A blast of Arctic air will bring an end to what has been a mild January for most of the UK towards the end of the week.
According to the Met Office, the weather will “get cold and stay cold” after Tuesday, as air from the north sweeps down the country.
Temperatures are expected to reach freezing point for much of the country from Wednesday and could go as low as -5C in some areas of Scotland and East Anglia.
But forecasters said the cold spell isn’t down to a new ‘Beast from the East’ – which saw wintry conditions hit the UK last year – and instead to ‘Arctic maritime airflow’ coming from the north and different to the extreme weather seen in parts of central Europe.
A Met Office spokesperson said there would only be a small chance of snow this week, confined to the north east of Scotland and western parts of the UK, but after that it was hard to predict.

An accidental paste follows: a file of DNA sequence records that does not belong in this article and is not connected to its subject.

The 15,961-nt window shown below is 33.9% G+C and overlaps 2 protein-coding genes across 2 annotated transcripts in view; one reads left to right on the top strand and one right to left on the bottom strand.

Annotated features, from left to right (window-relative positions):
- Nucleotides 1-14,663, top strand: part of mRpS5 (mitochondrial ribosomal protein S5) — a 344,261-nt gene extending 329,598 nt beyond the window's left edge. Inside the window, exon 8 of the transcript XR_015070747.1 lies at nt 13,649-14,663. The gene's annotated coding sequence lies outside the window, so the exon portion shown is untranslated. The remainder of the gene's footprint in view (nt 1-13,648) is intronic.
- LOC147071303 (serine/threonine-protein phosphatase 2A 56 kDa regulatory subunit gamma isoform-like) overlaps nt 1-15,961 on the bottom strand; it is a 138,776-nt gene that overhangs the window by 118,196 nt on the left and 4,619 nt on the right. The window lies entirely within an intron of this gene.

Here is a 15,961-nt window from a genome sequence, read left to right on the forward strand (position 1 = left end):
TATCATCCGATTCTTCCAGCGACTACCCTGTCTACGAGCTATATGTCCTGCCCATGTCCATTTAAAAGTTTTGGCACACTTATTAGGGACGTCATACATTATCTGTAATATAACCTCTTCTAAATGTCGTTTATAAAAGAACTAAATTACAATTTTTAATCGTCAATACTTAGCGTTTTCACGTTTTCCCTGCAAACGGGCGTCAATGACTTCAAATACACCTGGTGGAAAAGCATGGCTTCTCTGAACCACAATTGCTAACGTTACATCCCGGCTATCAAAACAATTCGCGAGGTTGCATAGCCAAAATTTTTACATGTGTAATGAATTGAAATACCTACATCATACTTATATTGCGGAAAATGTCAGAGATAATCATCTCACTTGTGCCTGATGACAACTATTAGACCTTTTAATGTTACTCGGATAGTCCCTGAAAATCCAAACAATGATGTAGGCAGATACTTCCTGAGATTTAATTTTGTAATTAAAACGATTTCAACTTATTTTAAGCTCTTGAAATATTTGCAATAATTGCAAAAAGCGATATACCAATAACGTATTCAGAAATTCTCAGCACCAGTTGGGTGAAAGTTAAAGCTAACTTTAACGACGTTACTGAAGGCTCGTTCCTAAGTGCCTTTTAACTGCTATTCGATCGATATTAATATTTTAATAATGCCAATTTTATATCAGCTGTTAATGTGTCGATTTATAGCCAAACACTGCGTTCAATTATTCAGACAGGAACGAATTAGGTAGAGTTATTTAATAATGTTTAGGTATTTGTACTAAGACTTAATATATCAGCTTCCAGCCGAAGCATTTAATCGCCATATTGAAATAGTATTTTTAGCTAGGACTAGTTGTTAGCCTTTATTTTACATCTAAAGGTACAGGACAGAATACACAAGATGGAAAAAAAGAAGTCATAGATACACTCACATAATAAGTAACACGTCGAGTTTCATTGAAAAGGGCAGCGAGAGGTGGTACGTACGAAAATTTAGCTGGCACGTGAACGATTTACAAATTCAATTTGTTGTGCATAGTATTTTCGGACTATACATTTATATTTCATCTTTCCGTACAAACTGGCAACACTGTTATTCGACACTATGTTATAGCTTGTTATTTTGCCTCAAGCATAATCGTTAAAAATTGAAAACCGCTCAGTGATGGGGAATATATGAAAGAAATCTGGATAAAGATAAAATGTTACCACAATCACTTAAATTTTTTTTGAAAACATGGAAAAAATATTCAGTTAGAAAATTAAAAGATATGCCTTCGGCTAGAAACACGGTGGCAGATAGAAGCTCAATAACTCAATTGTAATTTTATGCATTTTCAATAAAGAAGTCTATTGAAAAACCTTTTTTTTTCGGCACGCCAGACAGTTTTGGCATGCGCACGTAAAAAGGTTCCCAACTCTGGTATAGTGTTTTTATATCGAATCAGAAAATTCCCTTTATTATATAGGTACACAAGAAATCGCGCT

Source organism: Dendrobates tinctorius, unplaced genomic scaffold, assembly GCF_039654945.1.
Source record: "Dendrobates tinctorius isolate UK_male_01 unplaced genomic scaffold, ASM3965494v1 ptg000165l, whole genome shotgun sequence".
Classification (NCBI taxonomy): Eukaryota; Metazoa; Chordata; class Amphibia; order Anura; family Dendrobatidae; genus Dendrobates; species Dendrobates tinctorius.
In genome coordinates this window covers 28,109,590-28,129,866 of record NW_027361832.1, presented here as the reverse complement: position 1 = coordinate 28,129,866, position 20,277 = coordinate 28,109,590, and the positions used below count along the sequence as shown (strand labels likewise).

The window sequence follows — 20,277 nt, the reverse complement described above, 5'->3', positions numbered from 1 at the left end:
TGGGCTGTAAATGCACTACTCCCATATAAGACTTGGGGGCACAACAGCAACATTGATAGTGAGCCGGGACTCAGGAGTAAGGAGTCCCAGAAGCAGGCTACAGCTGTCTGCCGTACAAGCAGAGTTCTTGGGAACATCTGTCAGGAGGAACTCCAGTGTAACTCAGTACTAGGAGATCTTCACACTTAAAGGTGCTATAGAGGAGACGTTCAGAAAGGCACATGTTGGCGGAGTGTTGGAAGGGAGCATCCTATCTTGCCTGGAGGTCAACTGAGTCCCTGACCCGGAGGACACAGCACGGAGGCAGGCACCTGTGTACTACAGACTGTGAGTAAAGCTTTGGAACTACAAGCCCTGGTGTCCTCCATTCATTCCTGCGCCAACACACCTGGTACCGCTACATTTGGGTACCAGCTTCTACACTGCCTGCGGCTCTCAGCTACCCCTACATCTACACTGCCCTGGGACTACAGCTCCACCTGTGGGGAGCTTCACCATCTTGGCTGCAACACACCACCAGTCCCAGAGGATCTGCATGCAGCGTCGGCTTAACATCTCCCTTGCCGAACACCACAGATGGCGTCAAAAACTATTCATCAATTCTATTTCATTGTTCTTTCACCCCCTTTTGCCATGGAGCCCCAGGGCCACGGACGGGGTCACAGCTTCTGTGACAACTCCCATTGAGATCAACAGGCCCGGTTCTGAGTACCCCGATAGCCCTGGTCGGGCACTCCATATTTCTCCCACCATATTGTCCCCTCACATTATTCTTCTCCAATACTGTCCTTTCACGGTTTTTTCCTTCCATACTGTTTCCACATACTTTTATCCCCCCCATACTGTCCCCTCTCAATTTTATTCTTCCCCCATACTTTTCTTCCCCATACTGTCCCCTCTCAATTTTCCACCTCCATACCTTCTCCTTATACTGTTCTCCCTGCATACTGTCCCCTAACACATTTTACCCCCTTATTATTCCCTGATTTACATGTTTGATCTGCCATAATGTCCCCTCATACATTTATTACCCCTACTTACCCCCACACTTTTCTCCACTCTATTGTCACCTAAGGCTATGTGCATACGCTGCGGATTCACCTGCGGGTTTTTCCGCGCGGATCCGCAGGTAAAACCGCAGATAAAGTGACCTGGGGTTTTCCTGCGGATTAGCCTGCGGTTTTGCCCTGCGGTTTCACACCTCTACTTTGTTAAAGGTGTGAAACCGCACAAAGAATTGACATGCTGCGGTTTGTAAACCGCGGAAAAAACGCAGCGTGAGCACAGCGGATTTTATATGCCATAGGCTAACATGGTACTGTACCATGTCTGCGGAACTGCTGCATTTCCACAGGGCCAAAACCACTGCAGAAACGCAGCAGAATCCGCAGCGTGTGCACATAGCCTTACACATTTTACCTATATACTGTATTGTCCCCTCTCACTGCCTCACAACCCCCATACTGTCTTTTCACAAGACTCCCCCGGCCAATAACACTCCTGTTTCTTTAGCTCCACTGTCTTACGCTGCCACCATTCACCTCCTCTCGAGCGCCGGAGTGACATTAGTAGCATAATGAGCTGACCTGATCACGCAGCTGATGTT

And although temperatures are predicted to drop after Tuesday, the sun is expected to be out on Thursday.
Meteorologist Bonnie Diamond said average daytime temperatures in the south of England will struggle to rise above 6C.
While this is the norm for January, Diamond said people will not be used to the cold after such a mild start to the year.
“Other than the odd cold snap for some parts for the first half of January it has been relatively mild, but this week is a transition to colder weather for the entire country and will be noticeable for all of us and we’re going to really feel the switch to colder temperatures,” she added.
The Met Office said there are signs cold air from the east could make its way to the UK by the end of the month and into February, but experts do not believe the conditions would guarantee snowfall.
Diamond said: “Just because the wind is coming from the east does not necessarily mean we are going to see a repeat of last year.”
Parts of Europe have seen extreme weather for the beginning of the year, with Austria experiencing the highest January snowfall since 1923.